Catalogue


The conquest of Ainu lands [electronic resource] : ecology and culture in Japanese expansion, 1590-1800 /
Brett L. Walker.
imprint
Berkeley: University of California Press, c2001.
description
xii, 332 p. : ill., maps ; 24 cm.
ISBN
0520227360 (cloth : alk. paper)
format(s)
Book
More Details
imprint
Berkeley: University of California Press, c2001.
isbn
0520227360 (cloth : alk. paper)
restrictions
Licensed for access by U. of T. users.
catalogue key
8838979
 
Includes bibliographical references (p. 275-297) and index.
A Look Inside
About the Author
Author Affiliation
Brett L. Walker is Assistant Professor of History at Montana State University, Bozeman.
Full Text Reviews
Appeared in Choice on 2002-04-01:
As Walker (Montana State Univ.) asserts in the introduction to this fascinating study, his purpose is to examine the absorption of Hokkaido by Japan during the 17th and 18th centuries. He approaches this task through a variety of features of Hokkaido's history--"human-animal relations, disease, medicine, inter-Ainu conflict, market growth, subsistence practices, shared ritual experiences, and environmental degradation." Particularly valuable is the author's view of Hokkaido not as part of Japan's periphery, or its frontier, but rather as a borderland between two civilizations in the process of encountering each other, after the paradigms of American New Western historians such as Richard White and Patrician Nelson Limerick. Rather than view Hokkaido as nothing more than the passive recipient of Japanese expansion, Walker concentrates on developments like those listed above, in the process granting Hokkaido and its indigenous inhabitants a degree of autonomy and agency they could never have if the approach were more in keeping with other studies of Japan's peripheries, where the Ainu serve as little more than occasions to exhibit the triumphalist progress of Japanese civilization. Thorough and authoritative, this study should be read by scholars of Japan and anyone interested in the dynamics of state formation, national self-conceptualization, or subaltern responses to absorption. General and upper-division undergraduates and above. C. L. Yates Earlham College
Reviews
This item was reviewed in:
Choice, April 2002
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Summaries
Long Description
This model monograph is the first scholarly study to put the Ainu--the native people living in Ezo, the northernmost island of the Japanese archipelago--at the center of an exploration of Japanese expansion during the seventeenth and eighteenth centuries, the height of the Tokugawa shogunal era. Inspired by "new Western" historians of the United States, Walker positions Ezo not as Japan's northern "frontier" but as a borderland or middle ground. By framing his study between the cultural and ecological worlds of the Ainu before and after two centuries of sustained contact with the Japanese, the author demonstrates with great clarity just how far the Ainu were incorporated into the Japanese political economy and just how much their ceremonial and material life--not to mention disease ecology, medical culture, and their physical environment--had been infiltrated by Japanese cultural artifacts, practices, and epidemiology by the early nineteenth century. Walker takes a fresh and original approach. Rather than presenting a mere juxtaposition of oppression and resistance, he offers a subtle analysis of how material and ecological changes induced by trade with Japan set in motion a reorientation of the whole northern culture and landscape. Using new and little-known material from archives as well as Ainu oral traditions and archaeology, Walker poses an exciting new set of questions and issues that have yet to be approached in so innovative and thorough a fashion.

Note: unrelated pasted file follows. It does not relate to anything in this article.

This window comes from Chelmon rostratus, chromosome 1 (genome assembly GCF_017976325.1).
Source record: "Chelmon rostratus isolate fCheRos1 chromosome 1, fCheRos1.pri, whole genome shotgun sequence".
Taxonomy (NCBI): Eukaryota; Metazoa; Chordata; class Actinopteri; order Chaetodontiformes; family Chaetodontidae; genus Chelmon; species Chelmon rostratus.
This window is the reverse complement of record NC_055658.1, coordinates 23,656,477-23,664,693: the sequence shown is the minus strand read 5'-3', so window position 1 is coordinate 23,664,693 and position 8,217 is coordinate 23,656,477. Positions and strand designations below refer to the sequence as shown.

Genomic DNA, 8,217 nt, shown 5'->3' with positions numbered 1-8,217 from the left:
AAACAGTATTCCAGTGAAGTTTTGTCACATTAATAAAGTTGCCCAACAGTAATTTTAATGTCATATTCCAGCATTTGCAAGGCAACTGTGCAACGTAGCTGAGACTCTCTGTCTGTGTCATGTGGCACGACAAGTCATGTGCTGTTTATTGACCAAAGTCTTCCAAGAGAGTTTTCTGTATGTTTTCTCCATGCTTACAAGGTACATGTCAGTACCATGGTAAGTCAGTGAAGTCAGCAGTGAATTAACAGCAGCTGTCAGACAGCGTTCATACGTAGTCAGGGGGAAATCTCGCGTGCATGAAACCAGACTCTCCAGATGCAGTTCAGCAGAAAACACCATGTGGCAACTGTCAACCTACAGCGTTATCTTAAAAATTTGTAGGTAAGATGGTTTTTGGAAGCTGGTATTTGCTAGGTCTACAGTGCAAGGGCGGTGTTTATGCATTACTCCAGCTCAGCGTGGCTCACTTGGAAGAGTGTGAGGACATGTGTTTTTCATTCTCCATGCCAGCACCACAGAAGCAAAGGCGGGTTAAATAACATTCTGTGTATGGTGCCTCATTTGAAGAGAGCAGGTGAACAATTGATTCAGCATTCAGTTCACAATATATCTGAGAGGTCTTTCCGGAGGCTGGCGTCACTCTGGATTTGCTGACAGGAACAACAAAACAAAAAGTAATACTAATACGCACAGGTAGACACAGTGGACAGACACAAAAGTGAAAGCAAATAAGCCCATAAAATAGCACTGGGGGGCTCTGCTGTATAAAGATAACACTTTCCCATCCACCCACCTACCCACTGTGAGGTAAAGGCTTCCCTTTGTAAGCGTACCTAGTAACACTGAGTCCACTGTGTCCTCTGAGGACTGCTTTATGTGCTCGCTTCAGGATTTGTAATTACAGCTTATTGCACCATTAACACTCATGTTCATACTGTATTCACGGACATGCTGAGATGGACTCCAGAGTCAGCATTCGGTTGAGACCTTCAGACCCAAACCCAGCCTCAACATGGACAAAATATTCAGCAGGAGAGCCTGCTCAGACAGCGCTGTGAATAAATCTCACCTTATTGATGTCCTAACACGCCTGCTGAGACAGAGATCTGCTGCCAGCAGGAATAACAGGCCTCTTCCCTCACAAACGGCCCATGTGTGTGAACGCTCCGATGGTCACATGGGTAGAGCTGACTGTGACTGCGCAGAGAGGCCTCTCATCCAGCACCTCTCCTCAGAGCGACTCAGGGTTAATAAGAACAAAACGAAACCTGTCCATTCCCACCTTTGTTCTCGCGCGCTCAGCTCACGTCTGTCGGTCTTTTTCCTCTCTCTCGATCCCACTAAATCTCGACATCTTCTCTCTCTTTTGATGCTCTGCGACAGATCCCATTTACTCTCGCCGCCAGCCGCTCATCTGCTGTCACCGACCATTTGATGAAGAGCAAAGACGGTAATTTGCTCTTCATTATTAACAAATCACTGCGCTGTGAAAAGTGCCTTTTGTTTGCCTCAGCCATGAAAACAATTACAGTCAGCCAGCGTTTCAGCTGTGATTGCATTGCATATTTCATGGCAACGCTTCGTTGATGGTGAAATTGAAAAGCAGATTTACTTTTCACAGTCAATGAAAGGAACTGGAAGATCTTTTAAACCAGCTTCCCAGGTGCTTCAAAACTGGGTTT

Main Description
This is the story of the Ainu in what is today far Northern Japan, showing the ecological and cultural processes by which this people's political, economic, and cultural autonomy eroded as they became an ethnic minority in the modern Japanese state.
Table of Contents
List of Illustrationsp. vii
Acknowledgmentsp. ix
Introductionp. 1
The Consolidation of the Early-Modern Japanese State in the Northp. 17
Shakushain's Warp. 48
The Ecology of Ainu Autonomy and Dependencep. 73
Symbolism and Environment in Tradep. 99
The Sakhalin Trade: Diplomatic and Ecological Balancep. 128
The Kuril Trade: Russia and the Question of Boundariesp. 155
Epidemic Disease, Medicine, and the Shifting Ecology of Ezop. 177
The Role of Ceremony in Conquestp. 204
Epiloguep. 227
Notesp. 237
Works Citedp. 275
Indexp. 299
Table of Contents provided by Syndetics. All Rights Reserved.

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